Oh I really enjoyed this one. I love revenge stories, particularly those of unusual characters. It's delightfully wicked, and actually very insightful. It showcases the failings of most government systems in looking after the more vulnerable members of its public. And how these members cope and survive within this environment. No character is truly good or bad, just flawed. Which makes it a rather remarkable story.

  • Uli Vogel
    2019-06-25 15:42

    Ten years on, the characters from "Mother's Day" are even less likeable, even less pitiable caricatures of their former self. Getting to encounter Muriel's real self and ambitions you cannot even feel sorry for her. I'll continue reading Ms Mantel's oeuvre, hoping to find someone I can sympathize with.

  • Tineka
    2019-05-30 17:46

    I didn't realize this was a sequel, but I read it anyway. On the first page:"Muriel Axon stood alone at the window of her room; a square plain woman, forty-four year old. She was wrapped in an eiderdown, and in the palm of her hand she held the boiled egg she was eating for supper."So much of this made me uncomfortable. I want to read more of this writer.

  • Susan Conklin
    2019-05-31 12:39

    Being a Hilary Mantel fan, I was not disappointed with Vacant Possession. I found the book intriguing, suspenseful and positively creepy. The return of a deranged woman seeking revenge is masterfully woven into a very dark tapestry, but the book is not without its humor, dark delicious humor.

  • Kim
    2019-06-04 12:50

    Some of Mantel's novels are so misanthropic and caustic, they ought to have mental health advisories on the cover. Yikes. Too dark to be called dark comedy.

  • Linda Humberstone
    2019-06-14 15:03

    This book is funny and macabre at the same time. It has a clever, amusing plot, well thought out and with characters that are easy to identify with as we all come across their type!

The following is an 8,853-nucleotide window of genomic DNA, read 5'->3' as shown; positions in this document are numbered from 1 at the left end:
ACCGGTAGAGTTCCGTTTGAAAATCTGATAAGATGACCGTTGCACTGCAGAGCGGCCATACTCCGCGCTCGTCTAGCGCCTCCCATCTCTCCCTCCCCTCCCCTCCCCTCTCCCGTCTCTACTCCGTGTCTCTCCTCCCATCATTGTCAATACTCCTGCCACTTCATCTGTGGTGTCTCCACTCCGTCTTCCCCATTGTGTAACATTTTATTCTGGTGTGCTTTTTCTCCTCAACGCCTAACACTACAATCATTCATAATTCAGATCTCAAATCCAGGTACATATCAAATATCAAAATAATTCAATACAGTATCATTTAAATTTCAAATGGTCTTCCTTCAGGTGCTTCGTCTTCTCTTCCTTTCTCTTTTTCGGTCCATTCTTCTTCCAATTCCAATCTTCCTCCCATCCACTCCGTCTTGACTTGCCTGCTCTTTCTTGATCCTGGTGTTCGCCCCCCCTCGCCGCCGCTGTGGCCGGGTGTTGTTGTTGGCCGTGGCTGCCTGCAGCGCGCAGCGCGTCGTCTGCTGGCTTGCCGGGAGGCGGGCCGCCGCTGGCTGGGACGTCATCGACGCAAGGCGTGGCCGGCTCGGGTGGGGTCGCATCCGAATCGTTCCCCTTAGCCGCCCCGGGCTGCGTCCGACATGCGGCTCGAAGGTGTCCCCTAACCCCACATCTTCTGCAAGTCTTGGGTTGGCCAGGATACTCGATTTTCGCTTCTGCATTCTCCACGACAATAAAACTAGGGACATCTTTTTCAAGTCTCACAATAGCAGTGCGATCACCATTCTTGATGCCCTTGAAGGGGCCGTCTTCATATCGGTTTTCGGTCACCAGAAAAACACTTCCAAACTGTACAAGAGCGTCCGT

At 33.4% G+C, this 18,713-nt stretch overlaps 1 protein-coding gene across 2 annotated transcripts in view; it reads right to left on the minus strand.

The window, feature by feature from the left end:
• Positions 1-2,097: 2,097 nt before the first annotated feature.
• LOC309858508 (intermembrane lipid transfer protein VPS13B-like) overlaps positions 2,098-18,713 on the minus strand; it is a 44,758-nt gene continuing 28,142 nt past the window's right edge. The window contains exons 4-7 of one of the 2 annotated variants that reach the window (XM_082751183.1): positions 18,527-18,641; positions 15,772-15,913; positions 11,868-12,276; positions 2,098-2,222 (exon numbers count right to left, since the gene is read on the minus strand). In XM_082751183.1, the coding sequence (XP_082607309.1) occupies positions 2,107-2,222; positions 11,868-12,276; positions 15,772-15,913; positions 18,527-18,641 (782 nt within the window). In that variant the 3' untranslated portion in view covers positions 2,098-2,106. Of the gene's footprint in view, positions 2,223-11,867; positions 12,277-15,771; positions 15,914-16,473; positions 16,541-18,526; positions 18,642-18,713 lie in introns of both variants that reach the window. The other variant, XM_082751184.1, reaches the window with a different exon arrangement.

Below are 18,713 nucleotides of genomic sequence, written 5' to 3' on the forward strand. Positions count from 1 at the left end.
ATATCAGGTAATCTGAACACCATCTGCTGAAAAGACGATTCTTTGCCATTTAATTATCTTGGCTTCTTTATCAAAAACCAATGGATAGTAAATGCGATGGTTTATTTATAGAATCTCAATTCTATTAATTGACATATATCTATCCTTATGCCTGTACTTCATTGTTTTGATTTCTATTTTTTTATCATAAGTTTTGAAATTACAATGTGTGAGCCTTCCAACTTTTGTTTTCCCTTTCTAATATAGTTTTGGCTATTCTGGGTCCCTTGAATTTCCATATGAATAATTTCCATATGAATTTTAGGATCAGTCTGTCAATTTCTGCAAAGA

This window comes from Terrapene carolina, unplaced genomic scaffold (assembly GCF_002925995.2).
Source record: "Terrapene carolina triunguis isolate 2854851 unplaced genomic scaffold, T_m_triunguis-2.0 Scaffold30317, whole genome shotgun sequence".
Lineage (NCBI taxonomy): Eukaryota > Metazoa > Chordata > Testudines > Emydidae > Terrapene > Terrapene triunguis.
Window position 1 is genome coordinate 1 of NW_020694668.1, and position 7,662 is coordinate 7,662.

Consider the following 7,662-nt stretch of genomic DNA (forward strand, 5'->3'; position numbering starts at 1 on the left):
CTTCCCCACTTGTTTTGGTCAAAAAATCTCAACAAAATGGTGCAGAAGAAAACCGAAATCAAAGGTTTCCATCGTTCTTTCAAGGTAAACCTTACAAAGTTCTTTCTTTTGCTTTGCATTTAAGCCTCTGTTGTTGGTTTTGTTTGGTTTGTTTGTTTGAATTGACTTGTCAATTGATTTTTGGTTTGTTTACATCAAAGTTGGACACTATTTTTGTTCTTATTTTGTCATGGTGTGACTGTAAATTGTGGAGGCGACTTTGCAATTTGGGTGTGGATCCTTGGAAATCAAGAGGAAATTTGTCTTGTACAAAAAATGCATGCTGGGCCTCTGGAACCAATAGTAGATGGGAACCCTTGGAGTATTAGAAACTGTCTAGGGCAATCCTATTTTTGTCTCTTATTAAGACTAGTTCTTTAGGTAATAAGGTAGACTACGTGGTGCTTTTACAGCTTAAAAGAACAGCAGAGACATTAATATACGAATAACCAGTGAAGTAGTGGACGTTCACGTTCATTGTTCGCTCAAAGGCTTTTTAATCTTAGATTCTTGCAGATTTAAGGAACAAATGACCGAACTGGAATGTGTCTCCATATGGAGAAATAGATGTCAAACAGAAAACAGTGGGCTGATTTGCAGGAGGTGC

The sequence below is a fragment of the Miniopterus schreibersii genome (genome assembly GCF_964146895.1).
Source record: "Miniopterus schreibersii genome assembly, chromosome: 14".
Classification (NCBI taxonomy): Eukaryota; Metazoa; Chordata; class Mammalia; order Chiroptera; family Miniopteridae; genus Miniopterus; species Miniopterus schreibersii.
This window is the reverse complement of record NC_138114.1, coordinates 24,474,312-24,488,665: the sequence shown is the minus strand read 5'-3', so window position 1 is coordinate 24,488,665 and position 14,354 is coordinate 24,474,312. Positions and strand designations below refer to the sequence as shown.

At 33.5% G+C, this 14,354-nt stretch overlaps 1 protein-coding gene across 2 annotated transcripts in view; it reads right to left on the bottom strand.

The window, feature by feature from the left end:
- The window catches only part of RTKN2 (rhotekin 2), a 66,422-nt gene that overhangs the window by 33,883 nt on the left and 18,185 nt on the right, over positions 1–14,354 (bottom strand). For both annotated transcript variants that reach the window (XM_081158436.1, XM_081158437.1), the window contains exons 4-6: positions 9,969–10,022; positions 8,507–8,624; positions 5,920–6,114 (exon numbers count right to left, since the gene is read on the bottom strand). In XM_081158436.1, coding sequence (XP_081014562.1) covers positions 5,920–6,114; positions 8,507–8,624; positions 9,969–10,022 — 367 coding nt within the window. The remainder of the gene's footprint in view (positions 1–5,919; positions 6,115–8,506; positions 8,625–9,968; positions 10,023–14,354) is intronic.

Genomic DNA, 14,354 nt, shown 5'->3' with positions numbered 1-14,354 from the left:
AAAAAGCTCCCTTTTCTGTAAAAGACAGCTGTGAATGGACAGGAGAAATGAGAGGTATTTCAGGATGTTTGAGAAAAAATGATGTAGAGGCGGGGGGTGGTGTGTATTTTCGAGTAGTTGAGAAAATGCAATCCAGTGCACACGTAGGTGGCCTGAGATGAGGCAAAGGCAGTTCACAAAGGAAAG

• Carol Randall
    2019-06-25 15:40

    A strange book, definitely rather macabre but funny too. The characters were hard to like!

  • Doreen
    2019-06-10 15:41

    After gorging on Every Day Is Mother's Day, the prequel to this book (and being a bit disappointed, really, by the "horror" elements of the former,) I took my time with this novel, savoring Ms Mantel's clean, sharp prose and enjoying the contrast in the same characters written of previously, engendered by the passing of a decade. I enjoyed their realistic progression from the 1970s to the 1980s, particularly Sylvia's. She wasn't very sympathetic in the first book, but recommended herself much more to me in this one. Muriel's pathology, too, was much more evident in Vacant Possession, lending greater weight to the chain of terrible events that lead to the excellent final page.I don't know if I would have enjoyed this book as much if I hadn't read the less impressive Every Day etc. first, but will say that the books work best as a set. It's interesting, too, that the first book, billed as a horror story, was less chilling to me than the second, which is pegged on the back cover as a "darkly comic tale of retribution" (to which, yes, if you found humor in the fall of the House of Atreus, which Ms Mantel rather cheekily references here, too.) With this tale, Ms Mantel joins the ranks of writers like MR James, who understand the terror of the nebulous and unknown.I received this book gratis from Picador.

  • l.
    2019-06-06 17:44